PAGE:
Please use this identifier to cite or link to this item:
Scopus Web of Science® Altmetric
Type: Journal article
Title: The role of substance P in ischaemic brain injury
Author: Turner, R.
Vink, R.
Citation: Brain Sciences, 2013; 3(1):123-142
Publisher: MDPI
Issue Date: 2013
ISSN: 2076-3425
Statement of
Renée J. Turner and Robert Vink
Abstract: Stroke is a leading cause of death, disability and dementia worldwide. Despite extensive pre-clinical investigation, few therapeutic treatment options are available to patients, meaning that death, severe disability and the requirement for long-term rehabilitation are common outcomes. Cell loss and tissue injury following stroke occurs through a number of diverse secondary injury pathways, whose delayed nature provides an opportunity for pharmacological intervention. Amongst these secondary injury factors, increased blood-brain barrier permeability and cerebral oedema are well-documented complications of cerebral ischaemia, whose severity has been shown to be associated with final outcome. Whilst the mechanisms of increased blood-brain barrier permeability and cerebral oedema are largely unknown, recent evidence suggests that the neuropeptide substance P (SP) plays a central role. The aim of this review is to examine the role of SP in ischaemic stroke and report on the potential utility of NK1 tachykinin receptor antagonists as therapeutic agents.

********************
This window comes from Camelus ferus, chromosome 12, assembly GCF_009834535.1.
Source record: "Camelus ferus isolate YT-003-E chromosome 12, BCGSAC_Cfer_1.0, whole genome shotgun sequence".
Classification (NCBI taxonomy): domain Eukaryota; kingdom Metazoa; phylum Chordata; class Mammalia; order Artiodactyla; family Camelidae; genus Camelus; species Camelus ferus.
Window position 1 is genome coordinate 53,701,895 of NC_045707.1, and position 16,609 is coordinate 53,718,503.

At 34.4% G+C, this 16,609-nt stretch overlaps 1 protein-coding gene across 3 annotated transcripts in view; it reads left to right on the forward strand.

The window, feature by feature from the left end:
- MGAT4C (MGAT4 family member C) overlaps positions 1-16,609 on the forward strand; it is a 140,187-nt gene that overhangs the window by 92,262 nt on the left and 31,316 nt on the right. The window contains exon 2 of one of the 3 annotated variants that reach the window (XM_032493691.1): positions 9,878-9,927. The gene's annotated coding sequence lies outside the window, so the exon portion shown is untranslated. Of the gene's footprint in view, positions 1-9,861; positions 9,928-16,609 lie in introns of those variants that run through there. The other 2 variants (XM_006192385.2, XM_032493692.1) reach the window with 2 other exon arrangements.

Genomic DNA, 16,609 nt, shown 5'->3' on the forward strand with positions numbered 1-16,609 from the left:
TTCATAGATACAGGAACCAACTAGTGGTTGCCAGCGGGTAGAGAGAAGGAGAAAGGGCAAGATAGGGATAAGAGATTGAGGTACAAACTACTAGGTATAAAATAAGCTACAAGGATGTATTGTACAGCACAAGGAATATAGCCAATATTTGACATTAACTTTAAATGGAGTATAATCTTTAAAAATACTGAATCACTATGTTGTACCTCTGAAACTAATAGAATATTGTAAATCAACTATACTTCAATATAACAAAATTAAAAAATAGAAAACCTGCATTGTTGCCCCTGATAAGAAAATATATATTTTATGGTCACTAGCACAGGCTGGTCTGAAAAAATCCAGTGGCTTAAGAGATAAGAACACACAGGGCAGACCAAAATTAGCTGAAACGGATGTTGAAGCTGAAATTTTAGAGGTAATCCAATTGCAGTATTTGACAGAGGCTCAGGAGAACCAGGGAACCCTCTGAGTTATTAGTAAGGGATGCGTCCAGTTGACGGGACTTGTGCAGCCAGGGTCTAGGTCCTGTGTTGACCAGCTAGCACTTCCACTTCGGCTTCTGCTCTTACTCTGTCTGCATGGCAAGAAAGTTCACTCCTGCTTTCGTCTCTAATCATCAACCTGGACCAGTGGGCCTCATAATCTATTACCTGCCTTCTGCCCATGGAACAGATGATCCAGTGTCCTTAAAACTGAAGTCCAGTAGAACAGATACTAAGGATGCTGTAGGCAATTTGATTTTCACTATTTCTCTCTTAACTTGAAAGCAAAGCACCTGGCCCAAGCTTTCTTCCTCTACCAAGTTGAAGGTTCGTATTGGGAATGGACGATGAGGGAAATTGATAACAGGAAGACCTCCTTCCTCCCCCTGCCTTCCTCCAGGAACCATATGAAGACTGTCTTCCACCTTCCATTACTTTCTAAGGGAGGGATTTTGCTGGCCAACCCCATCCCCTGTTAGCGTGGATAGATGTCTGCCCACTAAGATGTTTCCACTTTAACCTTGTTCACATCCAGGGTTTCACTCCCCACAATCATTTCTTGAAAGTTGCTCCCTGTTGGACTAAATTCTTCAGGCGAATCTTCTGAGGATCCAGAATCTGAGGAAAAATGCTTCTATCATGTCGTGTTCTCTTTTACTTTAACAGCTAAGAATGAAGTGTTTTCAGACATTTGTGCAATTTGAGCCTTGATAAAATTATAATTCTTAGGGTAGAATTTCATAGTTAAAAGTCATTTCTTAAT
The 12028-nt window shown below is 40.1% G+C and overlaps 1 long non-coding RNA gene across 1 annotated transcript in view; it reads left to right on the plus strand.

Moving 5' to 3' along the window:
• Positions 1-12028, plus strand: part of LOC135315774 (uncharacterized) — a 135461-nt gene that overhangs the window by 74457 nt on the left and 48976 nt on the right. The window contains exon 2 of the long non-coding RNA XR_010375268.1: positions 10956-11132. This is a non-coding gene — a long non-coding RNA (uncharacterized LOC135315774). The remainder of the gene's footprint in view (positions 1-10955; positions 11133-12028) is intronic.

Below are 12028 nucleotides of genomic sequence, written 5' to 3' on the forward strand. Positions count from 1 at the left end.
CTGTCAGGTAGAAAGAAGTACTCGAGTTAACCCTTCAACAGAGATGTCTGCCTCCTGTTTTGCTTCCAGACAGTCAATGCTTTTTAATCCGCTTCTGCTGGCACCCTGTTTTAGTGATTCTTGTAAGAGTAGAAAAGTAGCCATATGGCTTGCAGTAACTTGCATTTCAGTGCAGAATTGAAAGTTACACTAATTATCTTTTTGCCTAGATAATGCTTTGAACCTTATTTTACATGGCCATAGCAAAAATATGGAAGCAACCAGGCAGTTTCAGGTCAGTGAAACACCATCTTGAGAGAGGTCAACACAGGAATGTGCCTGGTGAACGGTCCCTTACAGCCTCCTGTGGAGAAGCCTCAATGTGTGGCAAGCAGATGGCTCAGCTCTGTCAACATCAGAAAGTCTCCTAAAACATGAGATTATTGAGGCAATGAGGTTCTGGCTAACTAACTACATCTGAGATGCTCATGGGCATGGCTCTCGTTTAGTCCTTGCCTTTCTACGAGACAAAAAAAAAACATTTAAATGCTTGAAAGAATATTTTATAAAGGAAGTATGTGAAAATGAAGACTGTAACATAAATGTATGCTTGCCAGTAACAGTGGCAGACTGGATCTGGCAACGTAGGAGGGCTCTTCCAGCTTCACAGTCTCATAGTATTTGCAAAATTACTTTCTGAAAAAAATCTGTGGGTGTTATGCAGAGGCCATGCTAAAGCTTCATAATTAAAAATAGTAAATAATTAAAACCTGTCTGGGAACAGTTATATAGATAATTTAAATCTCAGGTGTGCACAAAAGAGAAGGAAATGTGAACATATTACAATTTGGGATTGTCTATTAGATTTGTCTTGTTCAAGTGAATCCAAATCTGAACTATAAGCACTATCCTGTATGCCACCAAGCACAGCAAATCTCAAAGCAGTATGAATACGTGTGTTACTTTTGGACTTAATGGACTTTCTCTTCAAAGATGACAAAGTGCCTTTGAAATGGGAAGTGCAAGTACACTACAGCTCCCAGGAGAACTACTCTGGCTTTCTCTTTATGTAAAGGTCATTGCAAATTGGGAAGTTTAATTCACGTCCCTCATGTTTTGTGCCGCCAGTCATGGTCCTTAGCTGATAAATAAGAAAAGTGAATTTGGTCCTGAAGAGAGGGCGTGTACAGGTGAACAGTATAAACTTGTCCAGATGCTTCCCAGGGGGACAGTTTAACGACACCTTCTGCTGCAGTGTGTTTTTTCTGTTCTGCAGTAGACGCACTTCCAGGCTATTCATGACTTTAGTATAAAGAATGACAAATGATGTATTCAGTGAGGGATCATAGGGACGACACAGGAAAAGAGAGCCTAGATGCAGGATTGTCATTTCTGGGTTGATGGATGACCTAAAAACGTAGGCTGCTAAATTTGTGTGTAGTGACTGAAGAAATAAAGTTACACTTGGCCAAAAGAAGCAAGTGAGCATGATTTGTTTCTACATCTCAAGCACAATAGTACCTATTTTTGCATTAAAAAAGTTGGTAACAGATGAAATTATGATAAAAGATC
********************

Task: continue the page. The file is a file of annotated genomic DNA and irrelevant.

Keywords: substance P; neuropeptides; neurogenic inflammation; cerebral oedema; stroke; tachykinin; blood-brain barrier; cerebral ischaemia
Rights: © 2013 by the authors; licensee MDPI, Basel, Switzerland. This article is an open access article distributed under the terms and conditions of the Creative Commons Attribution license (
DOI: 10.3390/brainsci3010123
Grant ID:
Appears in Collections:Aurora harvest 2
Medical Sciences publications

Files in This Item:
File Description SizeFormat 
hdl_90145.pdfPublished version1.66 MBAdobe PDFView/Open

Items in DSpace are protected by copyright, with all rights reserved, unless otherwise indicated.